BERRIES HAVE THE BEST MOUTHFEEL, the way you can feel each one individually in your mouth—like tapioca, or really well-cooked sushi rice. But people have lost some important berry vibe. These days everybody wants them to be sweet. I think they should be sour. That’s what I liked about saskatoons when I first encountered them in Newfoundland, where they call them serviceberries. I also like how the harvest window is so small. They’re not exactly rare. But commercially, you don’t see them that much. The last thing is that they’re really good for you—rich in anti-oxidants and very healthy. —J.C.
At half past nine, out on the west coast of Langara at Lacy Island, after two-and-a-half hours on the water I got my first strike of the day.
And while I was playing that one, on the other side of the boat chef Phil Scarfone got another hit – and we were into a double header. Five minutes later that translated into 26-pounder for me, and a 24 for him. The fishing might be slow, but the results were fine by me.
Back at the Clubhouse, meanwhile, chef Normand Laprise was demonstrating how to prepare a perennial summertime favourite from his bistro, Brasserie T!: confit of salmon with fennel salad. The low-temperature slow cooking method applies perfectly to the lean, fighting-trim flesh of chinook and coho alike – you should try it (click here for the recipe).
A few hours fishing later and it was time for the last supper – well, until next year anyway. Event headliner David Hawksworth got us going with a refreshing summer salad of compressed watermelon and feta, paired winningly with a tip top blanc de blancs (José Dhondt, NV).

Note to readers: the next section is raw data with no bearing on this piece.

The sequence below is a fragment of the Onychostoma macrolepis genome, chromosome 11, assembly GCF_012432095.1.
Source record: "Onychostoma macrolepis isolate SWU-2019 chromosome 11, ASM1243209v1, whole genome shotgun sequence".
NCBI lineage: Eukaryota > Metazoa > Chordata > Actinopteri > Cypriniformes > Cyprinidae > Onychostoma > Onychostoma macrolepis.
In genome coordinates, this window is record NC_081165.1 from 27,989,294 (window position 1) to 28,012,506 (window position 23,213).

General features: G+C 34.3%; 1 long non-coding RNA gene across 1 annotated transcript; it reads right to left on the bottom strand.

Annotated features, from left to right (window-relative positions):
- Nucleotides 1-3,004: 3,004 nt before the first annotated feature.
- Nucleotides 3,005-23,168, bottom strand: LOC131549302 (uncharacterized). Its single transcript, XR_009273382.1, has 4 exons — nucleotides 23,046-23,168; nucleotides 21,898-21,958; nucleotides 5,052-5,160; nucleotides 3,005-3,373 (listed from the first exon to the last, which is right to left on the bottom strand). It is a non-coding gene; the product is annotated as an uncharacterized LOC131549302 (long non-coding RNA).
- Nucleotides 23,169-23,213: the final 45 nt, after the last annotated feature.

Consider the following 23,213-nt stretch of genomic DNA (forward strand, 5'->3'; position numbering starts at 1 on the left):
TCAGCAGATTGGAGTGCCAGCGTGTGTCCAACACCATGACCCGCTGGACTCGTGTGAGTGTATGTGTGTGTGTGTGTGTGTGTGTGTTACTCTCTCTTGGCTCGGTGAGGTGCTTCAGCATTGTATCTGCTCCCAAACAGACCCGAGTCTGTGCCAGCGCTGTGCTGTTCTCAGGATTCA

Next, succulent roast sablefish in a delicate nage of mint-accented English pea that sommelier Mark Davidson paired to a banner year of his vanity project – a personally selected single barrel bottling of Puilly-Fuissé (2014 Harvey-Davidson Pouily Fuissé “Les Murgers”).
We then veered to wintry fare with a beef cheek bourguignon (albeit paired not with a Burgundy but a Bordeaux, Chateaux Lafon-Rochet 2010).
After a light dessert of summer fruits with meringue and mint, and a nightcap with our able guides, it was time to pack up for the next day’s flights home – and a dinner of our hard-won fresh fish. The first of many, actually – three chinook and a couple of halibut go a long way.
For more information on The West Coast Fishing Club, click here.
Photos: Jeff Vinnick